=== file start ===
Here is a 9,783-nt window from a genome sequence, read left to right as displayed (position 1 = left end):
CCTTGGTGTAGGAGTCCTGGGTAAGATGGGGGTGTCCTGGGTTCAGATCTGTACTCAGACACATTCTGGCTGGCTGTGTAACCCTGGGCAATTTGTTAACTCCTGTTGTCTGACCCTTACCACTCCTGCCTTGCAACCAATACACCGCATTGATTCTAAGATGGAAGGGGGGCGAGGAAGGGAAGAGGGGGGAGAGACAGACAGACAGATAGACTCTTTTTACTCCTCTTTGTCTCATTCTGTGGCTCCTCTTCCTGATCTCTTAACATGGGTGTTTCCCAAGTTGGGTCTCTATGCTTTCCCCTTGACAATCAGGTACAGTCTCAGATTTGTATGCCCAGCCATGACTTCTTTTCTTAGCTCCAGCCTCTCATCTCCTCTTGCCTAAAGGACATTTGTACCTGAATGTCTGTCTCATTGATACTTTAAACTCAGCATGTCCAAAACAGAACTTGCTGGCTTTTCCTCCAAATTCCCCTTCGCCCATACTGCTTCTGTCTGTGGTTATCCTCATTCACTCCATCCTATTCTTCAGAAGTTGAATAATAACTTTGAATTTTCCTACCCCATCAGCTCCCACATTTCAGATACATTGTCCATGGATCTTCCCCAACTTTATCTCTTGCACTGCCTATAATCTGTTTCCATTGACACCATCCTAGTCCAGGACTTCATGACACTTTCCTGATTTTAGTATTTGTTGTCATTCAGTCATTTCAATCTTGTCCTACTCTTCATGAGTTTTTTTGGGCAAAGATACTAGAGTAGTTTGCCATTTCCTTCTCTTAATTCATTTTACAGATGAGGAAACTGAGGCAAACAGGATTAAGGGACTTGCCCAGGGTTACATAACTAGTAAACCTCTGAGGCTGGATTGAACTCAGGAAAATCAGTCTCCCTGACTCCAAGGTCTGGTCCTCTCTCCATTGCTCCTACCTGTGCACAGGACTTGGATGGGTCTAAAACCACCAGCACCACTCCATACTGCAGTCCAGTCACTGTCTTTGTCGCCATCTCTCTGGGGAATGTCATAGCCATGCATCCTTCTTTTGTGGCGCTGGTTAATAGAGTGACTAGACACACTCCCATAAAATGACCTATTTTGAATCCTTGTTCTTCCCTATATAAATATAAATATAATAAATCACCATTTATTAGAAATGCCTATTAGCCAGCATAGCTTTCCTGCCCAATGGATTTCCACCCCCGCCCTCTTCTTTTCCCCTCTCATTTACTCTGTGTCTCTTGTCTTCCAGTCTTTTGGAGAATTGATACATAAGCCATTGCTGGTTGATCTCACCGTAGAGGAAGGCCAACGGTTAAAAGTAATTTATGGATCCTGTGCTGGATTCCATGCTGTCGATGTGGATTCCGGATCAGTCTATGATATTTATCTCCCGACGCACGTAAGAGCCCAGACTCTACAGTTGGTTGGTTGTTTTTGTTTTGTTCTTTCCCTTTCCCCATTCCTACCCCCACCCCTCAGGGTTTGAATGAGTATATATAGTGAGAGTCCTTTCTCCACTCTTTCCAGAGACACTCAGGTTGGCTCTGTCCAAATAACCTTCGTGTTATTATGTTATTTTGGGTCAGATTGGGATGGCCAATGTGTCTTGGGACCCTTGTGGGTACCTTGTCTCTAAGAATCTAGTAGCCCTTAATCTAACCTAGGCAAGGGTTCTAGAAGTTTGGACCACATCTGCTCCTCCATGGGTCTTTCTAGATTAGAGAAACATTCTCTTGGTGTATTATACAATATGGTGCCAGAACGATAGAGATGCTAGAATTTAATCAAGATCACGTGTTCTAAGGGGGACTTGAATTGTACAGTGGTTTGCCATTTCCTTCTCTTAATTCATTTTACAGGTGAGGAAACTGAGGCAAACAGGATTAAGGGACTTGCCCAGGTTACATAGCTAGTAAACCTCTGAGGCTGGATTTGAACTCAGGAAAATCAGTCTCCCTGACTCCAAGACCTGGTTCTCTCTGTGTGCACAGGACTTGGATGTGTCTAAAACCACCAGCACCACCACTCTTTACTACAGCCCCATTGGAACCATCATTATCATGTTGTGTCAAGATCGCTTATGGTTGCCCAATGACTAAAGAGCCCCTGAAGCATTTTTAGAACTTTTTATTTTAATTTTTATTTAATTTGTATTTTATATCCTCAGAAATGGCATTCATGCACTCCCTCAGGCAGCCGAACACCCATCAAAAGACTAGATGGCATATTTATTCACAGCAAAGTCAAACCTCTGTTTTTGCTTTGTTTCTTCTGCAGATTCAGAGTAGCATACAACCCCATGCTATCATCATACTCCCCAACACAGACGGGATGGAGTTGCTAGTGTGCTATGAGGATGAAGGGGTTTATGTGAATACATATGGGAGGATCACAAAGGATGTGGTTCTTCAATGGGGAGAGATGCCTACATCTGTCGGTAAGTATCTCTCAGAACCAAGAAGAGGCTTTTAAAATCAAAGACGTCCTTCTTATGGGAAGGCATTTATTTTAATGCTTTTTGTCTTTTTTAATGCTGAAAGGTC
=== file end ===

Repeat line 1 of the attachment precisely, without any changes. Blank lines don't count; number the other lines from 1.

Here is a 9,783-nt window from a genome sequence, read left to right as displayed (position 1 = left end):